Last night I had a dream that I was pregnant.
My baby was born with complications and did not live long after birth.
In the dream the mourning process was so intense, I was sure it was actually happening to me. You know those dreams where something in your mind keeps saying, “This is just a dream. It’s not really happening. Wake up.” I had that somewhere in the background, but it didn’t matter. The pain felt real.
I was so sad and no matter what anyone said or did, it wasn’t helpful or comforting.
In 2005 I experienced a traumatic miscarriage. One that could have taken my life.
I remember the look on the tech’s face while staring at the monitor. It went from relaxed to furrowed. I said, “What’s wrong?”
There was silence followed by her reply, “Let me get the doctor. I’ll be right back.”
“Why? What do you see?” I begged.
“I’ll be right back.” she responded.
It’s amazing how quickly, pure unadulterated joy can turn into confusion and emotional chaos.
You can guess what happened next…the doctor came in to say that there was no heartbeat and it was no longer a viable pregnancy.
I watched her mouth move, not really hearing a word she said.
“I don’t understand?” I said.
“These things happen all the time.” she answered.
“Not to me, they don’t! This has never happened to me!” I screamed almost in a whisper.
“You’ll get pregnant again. Don’t worry.” she said as she patted my knee.
She then explained the procedure they would need to do to remove all the tissue that made up my “nonviable” pregnancy.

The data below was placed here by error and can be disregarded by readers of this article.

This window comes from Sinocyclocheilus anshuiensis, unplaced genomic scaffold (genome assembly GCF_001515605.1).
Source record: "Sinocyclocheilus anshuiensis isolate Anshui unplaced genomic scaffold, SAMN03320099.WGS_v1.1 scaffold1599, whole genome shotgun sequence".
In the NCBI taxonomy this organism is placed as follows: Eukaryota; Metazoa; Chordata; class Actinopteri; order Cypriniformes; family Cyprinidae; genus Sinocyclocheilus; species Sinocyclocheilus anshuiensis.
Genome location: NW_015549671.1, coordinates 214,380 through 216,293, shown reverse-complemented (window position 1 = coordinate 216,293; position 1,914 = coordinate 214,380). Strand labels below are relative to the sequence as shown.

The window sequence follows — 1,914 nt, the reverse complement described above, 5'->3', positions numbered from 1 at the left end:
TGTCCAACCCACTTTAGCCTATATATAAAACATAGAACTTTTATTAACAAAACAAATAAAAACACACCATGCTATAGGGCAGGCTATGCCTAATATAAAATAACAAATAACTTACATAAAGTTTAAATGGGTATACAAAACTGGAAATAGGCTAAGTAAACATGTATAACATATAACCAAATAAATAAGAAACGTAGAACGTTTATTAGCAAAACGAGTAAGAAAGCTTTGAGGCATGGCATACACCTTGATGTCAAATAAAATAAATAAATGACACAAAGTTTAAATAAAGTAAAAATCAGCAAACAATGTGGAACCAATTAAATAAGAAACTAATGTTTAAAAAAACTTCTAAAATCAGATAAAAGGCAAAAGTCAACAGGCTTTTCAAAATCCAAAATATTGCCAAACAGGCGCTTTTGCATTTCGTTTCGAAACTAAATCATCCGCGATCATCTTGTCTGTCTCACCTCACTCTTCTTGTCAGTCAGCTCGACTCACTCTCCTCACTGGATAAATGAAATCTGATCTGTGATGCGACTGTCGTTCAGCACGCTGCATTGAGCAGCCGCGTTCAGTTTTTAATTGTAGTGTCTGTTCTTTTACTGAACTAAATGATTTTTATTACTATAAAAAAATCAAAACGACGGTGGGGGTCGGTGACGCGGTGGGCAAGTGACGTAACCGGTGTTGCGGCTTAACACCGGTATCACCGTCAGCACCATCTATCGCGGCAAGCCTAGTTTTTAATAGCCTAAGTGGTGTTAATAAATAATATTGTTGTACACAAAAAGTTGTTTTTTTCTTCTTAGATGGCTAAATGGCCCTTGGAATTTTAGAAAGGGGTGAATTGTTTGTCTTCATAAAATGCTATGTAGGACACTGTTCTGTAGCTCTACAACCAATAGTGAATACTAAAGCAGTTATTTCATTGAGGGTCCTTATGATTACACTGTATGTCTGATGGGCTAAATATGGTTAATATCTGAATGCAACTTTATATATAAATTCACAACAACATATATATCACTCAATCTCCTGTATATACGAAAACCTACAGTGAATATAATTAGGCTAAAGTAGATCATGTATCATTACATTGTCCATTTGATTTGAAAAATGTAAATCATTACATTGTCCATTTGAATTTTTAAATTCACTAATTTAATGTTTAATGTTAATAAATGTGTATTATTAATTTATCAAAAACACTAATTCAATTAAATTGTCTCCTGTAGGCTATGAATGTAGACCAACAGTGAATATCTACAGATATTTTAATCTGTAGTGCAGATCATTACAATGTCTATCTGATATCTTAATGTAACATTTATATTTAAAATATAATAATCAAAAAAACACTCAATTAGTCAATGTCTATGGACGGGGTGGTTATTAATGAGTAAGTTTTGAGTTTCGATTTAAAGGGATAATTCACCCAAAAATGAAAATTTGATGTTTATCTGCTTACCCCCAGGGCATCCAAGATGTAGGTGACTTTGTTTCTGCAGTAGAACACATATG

We walked to the checkout counter and scheduled the appointment for the next week.
That was a Friday and the appointment was the next Tuesday.
“What happens between now and then?” I asked.
“Maybe nothing…or your body may decide to start the process on it’s own.” she responded. “Either way, we will need to perform the procedure to ensure safety for you and future pregnancies.”
We walked through the door marked exit.
For the next little while her words played over and over in my mind.
“These things happen all the time…You’ll get pregnant again, don’t worry.”
It was surprising and upsetting to me how quickly this life was dismissed. Though present only for a short time in my womb, surely it deserved a little more acknowledgement?
Is it okay for me to be sad?
Is it silly of me to cry and feel like I’m losing my baby?
Is it ridiculous that I cannot even think about getting pregnant again while I’m still sorting out the details of restoring my body to normalcy after this miscarriage?
The next few days played out like a movie.
I began cramping at work, knew something was wrong, left work and drove home. By then I was hemorrhaging. I had never seen so much blood.
Chris was on his way home to take me to the ER.
I remember the nurse on the phone saying, “Stay with me until he gets there.”
She said an ambulance would take just as long, maybe longer by the time they found the house so it was better to wait on Chris. I remember asking her if I was going to die. She said, “Not if you get to the ER in time.”
I did get to the ER in time.
I didn’t die.
I went on to have beautiful, healthy, children.
When you ask me why I take pictures of families experiencing the loss of a child, I think this is part of the reason. My loss is nothing compared to the way some families experience losing their baby, but it was still my loss.
It was lonely.
It was scary.
I needed someone (preferably a girlfriend) to walk alongside me and just be.
Do you know a woman like that?
The kind who will just be with you and doesn’t require small talk or entertainment? They are content with the beauty of silence.
I think I had that dream last night because it prompted this post and someone needed to read these words today.
So for that someone…no matter what stage of pregnancy or postpartum you experienced your loss, all of the feelings you feel are valid. Feel them deeply and for as long as you need to. I am convinced, now more than ever, that is the only true pathway to healing and peace.
This was so moving. Even if something becomes non viable it does not make it mean less to one who has loved it regardless if it is a possession or a child. We should never dismiss someone’s loss as anything less than traumatic.
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